A sore knee can be one of the worst things to happen just because of how sudden and sharp the pain is. No sooner are you transported from happily lying down to being in a world of discomfort with no obvious fix.
Luckily, there are several ways to look into home treatments and tips for joint pain, but not all of them are equal, and there are different fixes to look at depending on the severity of your injury. To start with, it is best looking at the easiest options before ruling them out.
See what takes the pain away
While this may seem obvious to some degree, when you are in pain it is not quite as easy to think straight. Start by seeing how you can prop the knee up, and if there are any angles you can get it at which suddenly drop how sharp the pain is.
From there, basic treatments can include massaging the area yourself, and also applying either hot or cold presses to the area. This can be anything as basic as a hot water bottle or some ice or peas wrapped up in a tea towel. This allows us to see if any of the basics work before moving on to some of the other potential treatments. Always consider:
Gentle flexing – can you identify exactly where it hurts?
Finding out what effect it has when you apply pressure
Try and isolate the nerves around it with hot or cold presses
Put some support underneath it to give the joint some rest
While these will help, they may not rid you of the pain, and this will arguably require some more work to help alleviate the issue.
Considered one of the best way to help deal with joint pains as it strengthens everything else around it, it comes high on the list of home treatments and tips for joint pain simply because it can have long lasting effects which prevent the pain from coming back immediately. Although the likes of painkillers can help you sleep better with joint pain in your knee, they will not necessarily stop it from coming back the next day.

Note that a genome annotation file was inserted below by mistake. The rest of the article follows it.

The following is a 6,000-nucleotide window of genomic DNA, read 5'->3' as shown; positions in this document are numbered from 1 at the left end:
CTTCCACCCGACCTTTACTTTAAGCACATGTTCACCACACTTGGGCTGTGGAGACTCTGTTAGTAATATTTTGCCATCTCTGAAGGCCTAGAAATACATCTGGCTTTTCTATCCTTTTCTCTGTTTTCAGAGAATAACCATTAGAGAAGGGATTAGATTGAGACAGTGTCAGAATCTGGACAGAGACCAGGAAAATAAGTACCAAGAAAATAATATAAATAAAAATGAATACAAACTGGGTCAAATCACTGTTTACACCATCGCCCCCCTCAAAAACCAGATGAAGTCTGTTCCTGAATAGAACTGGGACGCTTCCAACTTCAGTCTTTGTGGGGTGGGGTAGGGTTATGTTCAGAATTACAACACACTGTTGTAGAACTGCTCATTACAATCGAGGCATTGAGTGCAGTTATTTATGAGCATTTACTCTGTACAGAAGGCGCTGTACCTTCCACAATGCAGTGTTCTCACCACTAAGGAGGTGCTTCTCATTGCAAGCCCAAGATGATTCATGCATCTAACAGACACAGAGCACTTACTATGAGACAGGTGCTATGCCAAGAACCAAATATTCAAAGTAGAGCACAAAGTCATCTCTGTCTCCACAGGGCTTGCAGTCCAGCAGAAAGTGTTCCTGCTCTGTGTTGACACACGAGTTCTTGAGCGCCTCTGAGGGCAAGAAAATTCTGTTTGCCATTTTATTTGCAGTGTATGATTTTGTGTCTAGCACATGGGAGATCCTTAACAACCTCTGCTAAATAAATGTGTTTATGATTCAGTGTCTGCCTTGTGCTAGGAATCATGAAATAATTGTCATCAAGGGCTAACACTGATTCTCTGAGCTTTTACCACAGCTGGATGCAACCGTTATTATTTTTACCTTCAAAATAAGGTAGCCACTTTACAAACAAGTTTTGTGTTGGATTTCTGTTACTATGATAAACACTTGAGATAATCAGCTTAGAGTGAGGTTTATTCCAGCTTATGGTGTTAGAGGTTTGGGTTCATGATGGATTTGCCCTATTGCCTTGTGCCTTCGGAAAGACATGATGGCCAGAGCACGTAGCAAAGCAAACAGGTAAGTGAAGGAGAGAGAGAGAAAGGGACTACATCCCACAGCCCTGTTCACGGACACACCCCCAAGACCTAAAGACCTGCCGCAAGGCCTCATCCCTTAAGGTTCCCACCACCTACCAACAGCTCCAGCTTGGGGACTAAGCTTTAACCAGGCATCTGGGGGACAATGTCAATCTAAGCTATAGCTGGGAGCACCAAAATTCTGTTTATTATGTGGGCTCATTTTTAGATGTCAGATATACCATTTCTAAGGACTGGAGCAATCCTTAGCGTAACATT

Try leaning on something to one side, like a wall, and simply work on moving your leg back and forth, like a pendulum. Do this several times, and make sure it is slow enough not to cause further discomfort. From here, go side to side a few times and see if you can notice the difference. It is useful to think about:
Where exactly the pain is so you can be more mindful of it and adjust how you walk
How the muscles are around it and whether they are inflamed
Which exercises appear to be having the best effect in terms of pain relief
If there are other ways you can support your knee, by changing clothing and adding tubed supports
If all else fails, painkillers are always worth trying, but remember these are not a long term solution, and to consult a medical professional if problems persist.
Useful source: https://www.webmd.com/pain-management/knee-pain/knee-pain-dos-and-donts